You could be forgiven for not knowing the story of the Woman In Black. The book is different to the play, the play is different to the book and the movie, and the movie is different to the book…. and the play. You get the idea.
So without giving too much away to any of the above, Daniel Radcliffe’s Arthur Kipps is a broken man after the death of his wife some years earlier while she gave birth to their son Joseph. As a young lawyer working in London, he is despatched to the eerie midland coastal town of Crythin Gifford to settle the deeds of the ever reclusive (and recently deceased) Mrs Drablow. The Only problem is, she lived in a house on marshland that is only accessible on the also spine-chillingly named Nine Lives Causeway, which can only be used at low tide. Upon settling there, Kipps experiences some rather sinister hauntings and uncovers a tragic story of heart wrenching loss.
The movie itself is terrific. If you’ve witnessed the play and read the book then it will be an undoubted joy to see this on the big screen. Director James Watkins, backed by a resurgence from Hammer Films Productions, steers away from the gore and guts of recent horror films and works instead to build tension and unease. This discomfort is achieved with great success and is a nostalgic tribute to the old style thrillers of the 50’s and 60’s.
There are plenty of jumps and frights to be experienced throughout the movie as the audience is made to suffer the loneliness and solitude of Eel Marsh House. Once the five minute mark is surpassed and Radcliffe is no longer Harry Potter, his performance as Arthur Kipps is solid and unwavering. Kipps is not a character that would display the broadness of anyone’s acting talent, but for someone like Radcliffe to be able to put in such a solemn piece, is testament to his maturity as an actor.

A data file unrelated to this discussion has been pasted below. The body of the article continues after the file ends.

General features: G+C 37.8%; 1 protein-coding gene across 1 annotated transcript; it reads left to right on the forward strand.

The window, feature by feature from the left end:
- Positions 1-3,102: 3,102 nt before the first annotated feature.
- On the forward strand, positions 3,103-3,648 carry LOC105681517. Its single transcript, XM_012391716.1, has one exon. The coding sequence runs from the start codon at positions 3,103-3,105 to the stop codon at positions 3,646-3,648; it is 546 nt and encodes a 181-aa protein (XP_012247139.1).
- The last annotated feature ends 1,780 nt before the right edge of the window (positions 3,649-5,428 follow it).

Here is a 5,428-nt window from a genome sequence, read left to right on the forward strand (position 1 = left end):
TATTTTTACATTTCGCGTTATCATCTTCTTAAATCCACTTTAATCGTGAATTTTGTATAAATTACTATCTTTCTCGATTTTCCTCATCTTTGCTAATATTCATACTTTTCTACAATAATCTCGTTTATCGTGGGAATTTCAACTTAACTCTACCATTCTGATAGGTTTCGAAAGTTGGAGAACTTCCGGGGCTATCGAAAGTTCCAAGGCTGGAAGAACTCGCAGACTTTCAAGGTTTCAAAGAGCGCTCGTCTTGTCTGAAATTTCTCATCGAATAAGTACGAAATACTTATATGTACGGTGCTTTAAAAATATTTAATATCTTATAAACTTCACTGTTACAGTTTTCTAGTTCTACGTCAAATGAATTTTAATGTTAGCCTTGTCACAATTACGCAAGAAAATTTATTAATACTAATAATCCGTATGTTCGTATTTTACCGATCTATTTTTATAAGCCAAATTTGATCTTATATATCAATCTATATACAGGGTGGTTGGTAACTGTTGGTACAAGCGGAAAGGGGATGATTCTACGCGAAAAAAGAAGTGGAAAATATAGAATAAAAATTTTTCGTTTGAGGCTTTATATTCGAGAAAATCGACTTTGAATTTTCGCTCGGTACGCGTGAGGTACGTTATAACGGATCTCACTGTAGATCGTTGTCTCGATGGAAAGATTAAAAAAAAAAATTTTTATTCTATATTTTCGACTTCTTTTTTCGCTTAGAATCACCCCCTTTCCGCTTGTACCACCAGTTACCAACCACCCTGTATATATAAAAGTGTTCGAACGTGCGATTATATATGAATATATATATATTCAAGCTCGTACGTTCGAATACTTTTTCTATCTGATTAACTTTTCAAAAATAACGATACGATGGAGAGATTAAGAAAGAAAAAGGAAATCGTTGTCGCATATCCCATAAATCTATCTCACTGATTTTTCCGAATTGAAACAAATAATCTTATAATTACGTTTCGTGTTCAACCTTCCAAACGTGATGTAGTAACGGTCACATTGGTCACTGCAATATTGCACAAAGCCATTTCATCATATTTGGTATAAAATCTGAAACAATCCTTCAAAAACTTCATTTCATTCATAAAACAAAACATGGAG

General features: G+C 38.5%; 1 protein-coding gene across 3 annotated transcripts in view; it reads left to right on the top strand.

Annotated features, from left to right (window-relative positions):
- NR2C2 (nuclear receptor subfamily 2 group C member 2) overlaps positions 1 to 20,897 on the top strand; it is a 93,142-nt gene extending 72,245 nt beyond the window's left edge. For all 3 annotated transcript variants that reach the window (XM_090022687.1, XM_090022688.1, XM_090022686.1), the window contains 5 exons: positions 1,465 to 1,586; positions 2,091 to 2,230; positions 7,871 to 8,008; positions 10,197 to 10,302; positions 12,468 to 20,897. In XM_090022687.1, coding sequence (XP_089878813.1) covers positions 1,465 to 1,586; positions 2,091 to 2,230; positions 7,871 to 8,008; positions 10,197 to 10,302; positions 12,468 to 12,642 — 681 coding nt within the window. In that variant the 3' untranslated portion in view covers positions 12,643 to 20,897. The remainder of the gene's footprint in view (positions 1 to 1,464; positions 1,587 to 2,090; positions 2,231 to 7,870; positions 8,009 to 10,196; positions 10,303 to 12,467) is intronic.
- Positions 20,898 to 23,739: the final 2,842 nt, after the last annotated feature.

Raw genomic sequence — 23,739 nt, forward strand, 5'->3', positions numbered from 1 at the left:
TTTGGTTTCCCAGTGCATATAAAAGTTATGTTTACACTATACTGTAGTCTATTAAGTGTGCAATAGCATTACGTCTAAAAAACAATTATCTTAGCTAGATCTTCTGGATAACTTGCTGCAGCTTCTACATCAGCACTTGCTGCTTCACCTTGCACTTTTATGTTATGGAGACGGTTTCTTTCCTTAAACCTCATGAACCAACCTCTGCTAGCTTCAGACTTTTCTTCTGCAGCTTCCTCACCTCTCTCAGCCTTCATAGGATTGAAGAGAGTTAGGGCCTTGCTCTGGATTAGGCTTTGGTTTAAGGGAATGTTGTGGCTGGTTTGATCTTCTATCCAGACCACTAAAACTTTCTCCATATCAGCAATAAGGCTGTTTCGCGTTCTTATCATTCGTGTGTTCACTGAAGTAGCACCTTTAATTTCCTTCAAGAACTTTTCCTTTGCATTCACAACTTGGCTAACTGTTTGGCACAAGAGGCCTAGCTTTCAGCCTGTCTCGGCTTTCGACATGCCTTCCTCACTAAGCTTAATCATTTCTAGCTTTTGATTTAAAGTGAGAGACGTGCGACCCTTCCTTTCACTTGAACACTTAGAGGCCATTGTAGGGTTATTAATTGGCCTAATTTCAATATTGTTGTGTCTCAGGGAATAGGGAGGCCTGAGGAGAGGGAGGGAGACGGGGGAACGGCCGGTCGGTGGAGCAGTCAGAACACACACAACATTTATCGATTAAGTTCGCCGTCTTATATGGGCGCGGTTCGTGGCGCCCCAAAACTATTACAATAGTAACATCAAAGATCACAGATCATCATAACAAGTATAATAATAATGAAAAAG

The special effects are sound and used sparingly, with Watkins preferring to use lighting in his favour. The old hag herself looks terrifically creepy and the final shot of her in the film will leave many with a sleepless night.
There was one particular down point to the script and movie, as it seemed unnecessary to add in the abnormal possession of Mrs Daily to feed the plot line when it was going along so swimmingly. That aside, the story has been adapted excellently for cinema and anyone that is familiar with the previous forms will take pleasure in this adaption. DR does himself no disservice with his performance, but his next choice will have to be a careful one in order to continue shaking the Potter label.